Focused ion beam and electron microscopy analysis of corrosion of lead-tin alloys: Applications to conservation of organ pipes
Journal article, 2008

Across Europe, lead-tin alloy organ pipes are suffering from atmospheric corrosion. This deterioration can eventually lead to cracks and holes, preventing the pipes from producing sound. Organ pipes are found in compositions ranging from >99% Pb to >99% Sn. For very lead-rich (>99% Pb) pipes, organic acids emitted from the wood of organ cases have previously been identified as significant corrosive agents. In order to study the role of alloy composition in the susceptibility of pipes to organic acid attack, lead-tin alloys containing 1.2-15 at.% Sn were exposed to acetic acid vapors in laboratory exposure studies. Corrosion rates were monitored gravimetrically, and corrosion product phases were identified using grazing incidence angle X-ray diffraction. In a new method, focused-ion beam (FIB) cross sections were cut through corrosion sites, and SEM and WDX were used to obtain detailed information about the morphology and chemical composition of the corrosion layers. The combination of FIB and SEM has made it possible to obtain depth information about these micron-scale layers, providing insight into the influence of acetic acid on alloys in the 1.2-15 at.% Sn range.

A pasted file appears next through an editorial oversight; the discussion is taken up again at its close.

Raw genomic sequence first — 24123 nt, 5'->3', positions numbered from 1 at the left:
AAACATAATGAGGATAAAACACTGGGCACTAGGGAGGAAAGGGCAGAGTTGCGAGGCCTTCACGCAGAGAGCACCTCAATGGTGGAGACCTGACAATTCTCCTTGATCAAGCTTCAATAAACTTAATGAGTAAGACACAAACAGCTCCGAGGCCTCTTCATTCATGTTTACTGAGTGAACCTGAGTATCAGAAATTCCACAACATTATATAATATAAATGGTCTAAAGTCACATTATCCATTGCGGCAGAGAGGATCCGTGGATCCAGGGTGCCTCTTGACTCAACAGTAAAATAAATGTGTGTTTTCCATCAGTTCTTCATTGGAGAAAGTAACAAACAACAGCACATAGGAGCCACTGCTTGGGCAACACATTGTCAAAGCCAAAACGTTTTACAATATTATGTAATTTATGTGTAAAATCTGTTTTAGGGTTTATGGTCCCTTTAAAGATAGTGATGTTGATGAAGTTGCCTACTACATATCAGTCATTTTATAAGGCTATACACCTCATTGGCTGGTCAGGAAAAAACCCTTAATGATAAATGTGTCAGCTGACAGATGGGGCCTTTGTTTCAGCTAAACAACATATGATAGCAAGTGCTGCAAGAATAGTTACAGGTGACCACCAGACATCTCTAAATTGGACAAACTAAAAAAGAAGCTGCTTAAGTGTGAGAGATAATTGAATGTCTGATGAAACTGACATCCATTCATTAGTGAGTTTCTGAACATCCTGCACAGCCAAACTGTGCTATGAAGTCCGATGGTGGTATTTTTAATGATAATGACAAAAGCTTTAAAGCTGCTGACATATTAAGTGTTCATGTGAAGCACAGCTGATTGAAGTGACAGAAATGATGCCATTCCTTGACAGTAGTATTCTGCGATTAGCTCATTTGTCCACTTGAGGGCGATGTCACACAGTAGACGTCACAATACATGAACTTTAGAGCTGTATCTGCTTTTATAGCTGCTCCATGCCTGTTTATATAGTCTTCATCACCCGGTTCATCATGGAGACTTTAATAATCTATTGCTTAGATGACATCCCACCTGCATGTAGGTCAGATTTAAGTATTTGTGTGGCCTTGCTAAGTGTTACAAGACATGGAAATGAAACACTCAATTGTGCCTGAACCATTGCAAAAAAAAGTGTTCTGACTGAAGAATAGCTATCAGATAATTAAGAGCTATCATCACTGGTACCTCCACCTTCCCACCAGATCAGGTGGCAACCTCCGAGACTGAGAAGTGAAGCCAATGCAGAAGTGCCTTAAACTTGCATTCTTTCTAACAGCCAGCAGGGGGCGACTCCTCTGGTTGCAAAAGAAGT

Author

CM Oertel

Oberlin College

SP Baker

Cornell University

Annika Niklasson

Chalmers, Chemical and Biological Engineering, Environmental Inorganic Chemistry

Lars-Gunnar Johansson

Chalmers, Chemical and Biological Engineering, Environmental Inorganic Chemistry

Jan-Erik Svensson

Chalmers, Chemical and Biological Engineering, Environmental Inorganic Chemistry

Materials Research Society Symposium Proceedings

0272-9172 (ISSN)

Vol. 1047 115-125

Subject Categories

Materials Engineering

Cultural Studies

Chemical Sciences

ISBN

9781558999886

More information

Latest update

4/12/2018